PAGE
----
Sharpe’s Grysbok

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30d_2_img_7211_2_lr_ps_gAn Elusive Antelope

This image of a female Sharpe’s Grysbok (Raphicerus sharpei) captured in the Kruger National Park SA. These small antelope are solitary animals except during the mating season when they can be seen in pairs. They are mainly nocturnal but can be found browsing during cool mornings and late afternoon, during the heat of the day they rest under thick shelter and this makes them difficult to sight.

I have only encountered them in the norther sections of the Kruger Park and on the few occasions this has happened I am reminded of how special the sighting actually is.

Although its territorial range is large, Sharpe’s Grysbok are infrequently seen. Males and females seem to form brief associations, but the species is usually encountered singly. Only rams have horns which are 60 to 100mm in length, Sharpe’s Grysbok are principally browsers, feeding on the leaves and young shoots of shrubs and bushes. Territory is marked with dung middens, their habitat is rocky hill country, but preferring fertile zones on the lower slopes. They are extremely timid and will run away at the first sign of anything unusual, although this flight is accompanied “short stamping hops” they move well away from where the disturbance occurred before stopping (unlike Steenbok, which stop and look back). Sharpe’s Grysbok are reported to take refuge in aardvark burrows, like steenbok.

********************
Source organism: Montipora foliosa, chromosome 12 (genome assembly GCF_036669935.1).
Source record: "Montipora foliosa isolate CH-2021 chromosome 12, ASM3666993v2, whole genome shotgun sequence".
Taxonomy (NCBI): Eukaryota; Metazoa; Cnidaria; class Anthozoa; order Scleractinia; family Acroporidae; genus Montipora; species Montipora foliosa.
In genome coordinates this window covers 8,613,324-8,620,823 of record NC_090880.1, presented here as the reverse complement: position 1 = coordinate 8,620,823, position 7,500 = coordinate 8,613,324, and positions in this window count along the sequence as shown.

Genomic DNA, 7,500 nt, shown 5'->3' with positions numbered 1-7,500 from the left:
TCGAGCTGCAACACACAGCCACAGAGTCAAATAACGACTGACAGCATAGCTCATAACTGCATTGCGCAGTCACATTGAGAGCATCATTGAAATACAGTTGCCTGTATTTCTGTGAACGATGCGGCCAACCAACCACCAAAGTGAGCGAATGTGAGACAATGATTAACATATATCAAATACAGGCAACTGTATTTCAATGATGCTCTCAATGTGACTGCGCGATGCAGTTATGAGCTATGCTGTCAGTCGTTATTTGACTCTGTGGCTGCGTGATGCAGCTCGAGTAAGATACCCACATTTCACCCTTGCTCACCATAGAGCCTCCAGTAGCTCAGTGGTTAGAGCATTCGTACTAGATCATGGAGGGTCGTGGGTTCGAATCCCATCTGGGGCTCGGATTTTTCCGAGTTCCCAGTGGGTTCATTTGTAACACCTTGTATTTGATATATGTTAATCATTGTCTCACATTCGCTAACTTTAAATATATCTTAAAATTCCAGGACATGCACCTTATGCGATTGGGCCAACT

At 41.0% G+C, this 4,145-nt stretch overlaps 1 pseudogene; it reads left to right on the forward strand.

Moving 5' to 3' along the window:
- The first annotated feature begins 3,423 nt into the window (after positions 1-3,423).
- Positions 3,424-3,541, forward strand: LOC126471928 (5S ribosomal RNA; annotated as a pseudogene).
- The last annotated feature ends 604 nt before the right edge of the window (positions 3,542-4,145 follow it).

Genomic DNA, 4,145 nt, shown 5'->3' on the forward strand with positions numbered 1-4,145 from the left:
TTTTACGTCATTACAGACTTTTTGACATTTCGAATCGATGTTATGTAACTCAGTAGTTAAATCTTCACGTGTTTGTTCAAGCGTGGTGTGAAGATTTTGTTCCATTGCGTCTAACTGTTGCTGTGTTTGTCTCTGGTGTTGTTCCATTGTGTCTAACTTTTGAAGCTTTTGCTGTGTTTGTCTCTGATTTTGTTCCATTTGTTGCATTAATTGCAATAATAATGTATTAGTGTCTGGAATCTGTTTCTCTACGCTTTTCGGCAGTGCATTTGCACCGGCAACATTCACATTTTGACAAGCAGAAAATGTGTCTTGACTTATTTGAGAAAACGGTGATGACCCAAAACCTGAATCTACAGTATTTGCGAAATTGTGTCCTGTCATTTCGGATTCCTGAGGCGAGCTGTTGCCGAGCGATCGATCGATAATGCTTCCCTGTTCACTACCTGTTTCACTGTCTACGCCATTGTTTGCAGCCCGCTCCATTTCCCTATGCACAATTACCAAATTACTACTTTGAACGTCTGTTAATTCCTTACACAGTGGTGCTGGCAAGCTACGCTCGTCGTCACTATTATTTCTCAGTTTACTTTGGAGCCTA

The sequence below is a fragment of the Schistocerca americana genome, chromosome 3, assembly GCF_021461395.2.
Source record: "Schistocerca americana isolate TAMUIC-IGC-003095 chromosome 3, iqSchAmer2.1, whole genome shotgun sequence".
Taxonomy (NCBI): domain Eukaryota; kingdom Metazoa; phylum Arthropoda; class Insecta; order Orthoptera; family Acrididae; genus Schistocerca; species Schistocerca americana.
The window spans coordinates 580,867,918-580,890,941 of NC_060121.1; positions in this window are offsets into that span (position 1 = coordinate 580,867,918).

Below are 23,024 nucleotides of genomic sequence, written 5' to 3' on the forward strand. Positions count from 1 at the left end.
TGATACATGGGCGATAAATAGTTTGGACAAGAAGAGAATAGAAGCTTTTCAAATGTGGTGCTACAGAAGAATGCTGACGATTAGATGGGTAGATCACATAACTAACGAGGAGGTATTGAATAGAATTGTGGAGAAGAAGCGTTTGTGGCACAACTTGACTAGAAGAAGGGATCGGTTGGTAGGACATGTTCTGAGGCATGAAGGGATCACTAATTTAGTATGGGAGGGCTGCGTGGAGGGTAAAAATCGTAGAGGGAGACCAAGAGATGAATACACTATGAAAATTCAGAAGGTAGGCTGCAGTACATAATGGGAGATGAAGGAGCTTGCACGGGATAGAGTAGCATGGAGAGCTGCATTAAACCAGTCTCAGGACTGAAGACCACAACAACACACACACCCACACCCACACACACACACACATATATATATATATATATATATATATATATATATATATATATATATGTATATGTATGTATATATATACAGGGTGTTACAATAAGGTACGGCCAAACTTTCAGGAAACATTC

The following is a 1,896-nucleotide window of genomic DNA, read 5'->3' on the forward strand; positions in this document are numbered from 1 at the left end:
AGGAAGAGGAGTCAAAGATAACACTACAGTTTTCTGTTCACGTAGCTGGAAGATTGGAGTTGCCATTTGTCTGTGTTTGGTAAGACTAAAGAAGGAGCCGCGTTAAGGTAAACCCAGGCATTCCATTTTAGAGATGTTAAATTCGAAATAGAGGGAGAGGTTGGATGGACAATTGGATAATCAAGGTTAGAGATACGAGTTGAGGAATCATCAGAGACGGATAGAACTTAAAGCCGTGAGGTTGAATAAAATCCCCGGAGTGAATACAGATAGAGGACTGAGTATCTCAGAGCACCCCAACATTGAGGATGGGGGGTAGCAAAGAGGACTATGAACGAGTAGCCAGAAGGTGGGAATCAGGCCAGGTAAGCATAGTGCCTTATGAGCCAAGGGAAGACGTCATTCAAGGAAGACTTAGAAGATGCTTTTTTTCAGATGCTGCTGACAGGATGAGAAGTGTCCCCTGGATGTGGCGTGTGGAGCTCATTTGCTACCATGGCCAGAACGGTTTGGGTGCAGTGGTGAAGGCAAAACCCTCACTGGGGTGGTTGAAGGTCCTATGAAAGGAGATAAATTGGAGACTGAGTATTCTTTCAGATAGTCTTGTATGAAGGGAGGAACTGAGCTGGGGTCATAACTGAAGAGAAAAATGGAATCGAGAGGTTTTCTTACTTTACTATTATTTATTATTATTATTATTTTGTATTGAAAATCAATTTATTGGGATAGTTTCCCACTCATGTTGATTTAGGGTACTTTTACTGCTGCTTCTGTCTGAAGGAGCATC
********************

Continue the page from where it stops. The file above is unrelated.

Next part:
References:

https://en.wikipedia.org/wiki/Sharpe%27s_grysbok

Mammals Of Southern Africa: Burger Cilliè

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